Meet J, from South London, an actor. We kept it casual for our first date and met in a café. I wore my cutest jumpsuit, black sandals and accessorised with my intravenous access device, a long line, suggestively peeking out of my arm and wrapped in a bandage.

He had beautiful brown skin, dimples and spoke eloquently about writing, acting and his multicultural upbringing. It was going so well.

I felt comfortable enough to bring up the bandage on my arm. I explained my condition and I told him I never let it hold me back. I spoke confidently and without apology but I noticed his body language started to shift and he drew his hand back across the table. The moment I revealed the tiny plastic tubing in my arm, his face blanched. Half disgust, half fear.

He told me, in a brief message after the date, that his ‘sensitive nature’ made it difficult for him to talk about illness so publicly. I messaged him back to reassure him, but I never got a response. I guess I’ll never know whether the tear that glistened in one eye as I told him was real, or if he was a better actor than he seemed. 

At age 25 I was starting to learn my most valuable lesson in love; rejection can be a blessing. Sometimes illness is a special kind of Litmus test. It’s futile trying to take up a role in someone’s life if they don’t have a space for you, whatever the reasons.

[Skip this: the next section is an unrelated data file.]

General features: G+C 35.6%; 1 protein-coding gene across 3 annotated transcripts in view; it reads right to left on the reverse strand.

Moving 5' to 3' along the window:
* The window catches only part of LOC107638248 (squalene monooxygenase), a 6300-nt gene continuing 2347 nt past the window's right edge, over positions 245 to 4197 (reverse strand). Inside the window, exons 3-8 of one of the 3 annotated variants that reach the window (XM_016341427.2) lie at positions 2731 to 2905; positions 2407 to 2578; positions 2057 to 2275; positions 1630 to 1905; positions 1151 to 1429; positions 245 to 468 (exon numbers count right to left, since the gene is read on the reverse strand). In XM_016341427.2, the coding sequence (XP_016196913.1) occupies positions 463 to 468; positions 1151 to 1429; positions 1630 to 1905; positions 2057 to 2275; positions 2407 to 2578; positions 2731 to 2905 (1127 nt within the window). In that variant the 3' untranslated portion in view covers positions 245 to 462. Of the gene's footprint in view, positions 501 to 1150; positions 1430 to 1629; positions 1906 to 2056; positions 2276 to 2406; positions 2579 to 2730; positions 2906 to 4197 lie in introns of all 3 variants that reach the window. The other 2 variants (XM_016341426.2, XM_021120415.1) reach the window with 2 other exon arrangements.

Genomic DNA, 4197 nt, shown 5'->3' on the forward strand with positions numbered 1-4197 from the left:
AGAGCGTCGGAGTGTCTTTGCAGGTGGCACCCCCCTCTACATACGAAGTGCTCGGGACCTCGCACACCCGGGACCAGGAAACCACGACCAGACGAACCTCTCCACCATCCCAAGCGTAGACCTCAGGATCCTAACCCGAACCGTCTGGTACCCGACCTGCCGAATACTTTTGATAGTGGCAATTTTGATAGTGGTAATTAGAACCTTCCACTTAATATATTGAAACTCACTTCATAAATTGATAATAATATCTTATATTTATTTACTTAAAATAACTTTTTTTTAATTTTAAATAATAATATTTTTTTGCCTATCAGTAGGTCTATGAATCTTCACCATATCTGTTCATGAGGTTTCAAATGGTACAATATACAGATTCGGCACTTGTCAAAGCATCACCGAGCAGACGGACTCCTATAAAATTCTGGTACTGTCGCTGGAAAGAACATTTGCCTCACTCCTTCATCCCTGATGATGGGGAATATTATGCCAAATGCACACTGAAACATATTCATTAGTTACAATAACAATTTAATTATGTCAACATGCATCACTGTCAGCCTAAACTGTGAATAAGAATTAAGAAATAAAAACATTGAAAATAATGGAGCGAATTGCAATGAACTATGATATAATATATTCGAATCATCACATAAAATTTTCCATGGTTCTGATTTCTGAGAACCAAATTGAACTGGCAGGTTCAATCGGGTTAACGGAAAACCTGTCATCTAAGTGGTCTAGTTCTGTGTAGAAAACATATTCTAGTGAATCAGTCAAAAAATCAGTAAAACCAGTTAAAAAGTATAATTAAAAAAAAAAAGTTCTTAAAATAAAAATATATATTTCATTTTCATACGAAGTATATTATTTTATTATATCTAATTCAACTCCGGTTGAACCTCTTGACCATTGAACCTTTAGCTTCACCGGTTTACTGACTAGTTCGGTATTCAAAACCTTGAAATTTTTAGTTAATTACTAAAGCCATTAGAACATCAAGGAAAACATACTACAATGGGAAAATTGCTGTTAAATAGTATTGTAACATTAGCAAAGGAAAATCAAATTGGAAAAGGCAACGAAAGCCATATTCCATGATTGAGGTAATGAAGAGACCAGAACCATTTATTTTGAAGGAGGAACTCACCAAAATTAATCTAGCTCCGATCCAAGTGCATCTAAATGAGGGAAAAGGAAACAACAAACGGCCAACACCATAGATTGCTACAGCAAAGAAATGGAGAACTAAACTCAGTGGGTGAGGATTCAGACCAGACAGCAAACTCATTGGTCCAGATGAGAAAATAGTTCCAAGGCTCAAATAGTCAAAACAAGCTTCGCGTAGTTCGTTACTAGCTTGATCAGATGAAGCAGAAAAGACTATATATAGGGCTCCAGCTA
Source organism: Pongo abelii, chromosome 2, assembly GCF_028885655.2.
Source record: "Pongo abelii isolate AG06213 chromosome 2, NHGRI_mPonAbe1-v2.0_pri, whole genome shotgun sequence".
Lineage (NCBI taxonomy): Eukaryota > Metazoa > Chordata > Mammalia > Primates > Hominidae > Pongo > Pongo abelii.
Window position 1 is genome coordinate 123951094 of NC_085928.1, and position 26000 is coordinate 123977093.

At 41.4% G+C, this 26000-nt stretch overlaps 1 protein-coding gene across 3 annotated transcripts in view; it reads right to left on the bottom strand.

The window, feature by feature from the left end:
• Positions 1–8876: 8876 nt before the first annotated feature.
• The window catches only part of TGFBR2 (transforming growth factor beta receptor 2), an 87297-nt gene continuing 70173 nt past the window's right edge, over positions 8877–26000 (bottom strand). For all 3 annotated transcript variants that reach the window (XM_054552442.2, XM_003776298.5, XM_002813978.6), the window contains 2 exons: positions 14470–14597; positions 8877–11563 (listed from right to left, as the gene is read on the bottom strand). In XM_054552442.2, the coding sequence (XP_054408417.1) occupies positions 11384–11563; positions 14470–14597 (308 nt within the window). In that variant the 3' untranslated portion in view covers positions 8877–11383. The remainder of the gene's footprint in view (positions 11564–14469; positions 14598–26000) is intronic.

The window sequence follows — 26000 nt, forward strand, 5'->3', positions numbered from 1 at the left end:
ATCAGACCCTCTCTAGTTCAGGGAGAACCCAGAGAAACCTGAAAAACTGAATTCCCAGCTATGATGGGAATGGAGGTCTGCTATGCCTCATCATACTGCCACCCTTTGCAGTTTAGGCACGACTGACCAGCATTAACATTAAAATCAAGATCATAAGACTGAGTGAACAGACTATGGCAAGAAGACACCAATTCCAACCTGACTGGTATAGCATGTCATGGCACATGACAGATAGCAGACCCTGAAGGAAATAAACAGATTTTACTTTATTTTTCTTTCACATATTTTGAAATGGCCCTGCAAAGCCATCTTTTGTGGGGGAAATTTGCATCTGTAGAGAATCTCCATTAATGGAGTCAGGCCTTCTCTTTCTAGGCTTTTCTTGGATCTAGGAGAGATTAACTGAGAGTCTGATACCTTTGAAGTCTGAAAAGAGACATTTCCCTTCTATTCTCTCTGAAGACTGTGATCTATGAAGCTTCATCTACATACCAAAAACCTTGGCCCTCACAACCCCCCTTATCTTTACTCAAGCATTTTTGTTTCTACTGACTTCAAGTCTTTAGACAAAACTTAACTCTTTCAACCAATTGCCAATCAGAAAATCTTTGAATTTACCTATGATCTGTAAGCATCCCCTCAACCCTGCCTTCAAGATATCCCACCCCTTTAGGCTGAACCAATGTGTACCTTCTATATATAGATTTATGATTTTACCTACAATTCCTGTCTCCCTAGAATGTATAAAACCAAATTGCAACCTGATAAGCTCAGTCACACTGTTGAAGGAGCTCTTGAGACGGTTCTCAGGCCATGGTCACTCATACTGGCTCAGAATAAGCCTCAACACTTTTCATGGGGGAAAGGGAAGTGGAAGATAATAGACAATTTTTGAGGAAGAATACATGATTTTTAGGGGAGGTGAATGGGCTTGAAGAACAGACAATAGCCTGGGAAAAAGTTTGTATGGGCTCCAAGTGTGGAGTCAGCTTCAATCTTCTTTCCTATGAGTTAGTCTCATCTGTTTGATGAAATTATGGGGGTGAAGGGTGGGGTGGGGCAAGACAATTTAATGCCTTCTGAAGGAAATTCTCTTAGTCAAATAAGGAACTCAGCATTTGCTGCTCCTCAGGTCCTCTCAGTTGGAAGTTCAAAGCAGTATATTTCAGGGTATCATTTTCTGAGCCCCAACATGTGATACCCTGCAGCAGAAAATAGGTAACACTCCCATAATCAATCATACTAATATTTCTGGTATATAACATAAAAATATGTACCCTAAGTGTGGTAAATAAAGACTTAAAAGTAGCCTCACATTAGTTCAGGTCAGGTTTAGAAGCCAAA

Lucy, now fresh on the dating scene, puts it perfectly, “I want to be up front with my Arthritis; if they wanna run away it can be over and done with quickly.”

In her opinion Coeliac is easier to deal with, but on occasion, it can be the canary in the coal mine. “Some guys act like it’s such an effort to cook a nice meal with substituted pasta. When I meet men like that I don’t bother pursuing it. If they can’t be bothered with cooking new things, how the hell will they cope with my bad days when I need help getting into the shower?!”


Photo by Marcelo Leal on Unsplash


Why we must talk about illness when it isn’t life or death

I want to take a minute to tell you why Professional Sick Girl exists. It’s true, I like to write; it’s my way of connecting with the world around me. But the reason I write about the things I do is to raise the profile of people with chronic illnesses, and the many different lives we lead.

I do that because it matters and because – please excuse my french – there are a fuck ton of us around. An estimated 45 million people living in the UK and the the US combined have a chronic illness. Naturally there is huge variation in severity and symptoms along that scale. Chronic simply means your condition isn’t going away, not that it’s necessarily life-threatening. But a number that big means that a lot of us know what it feels like to balance some element of ill health alongside the multitude of demands from our careers, friends and families, passions and the rest of life.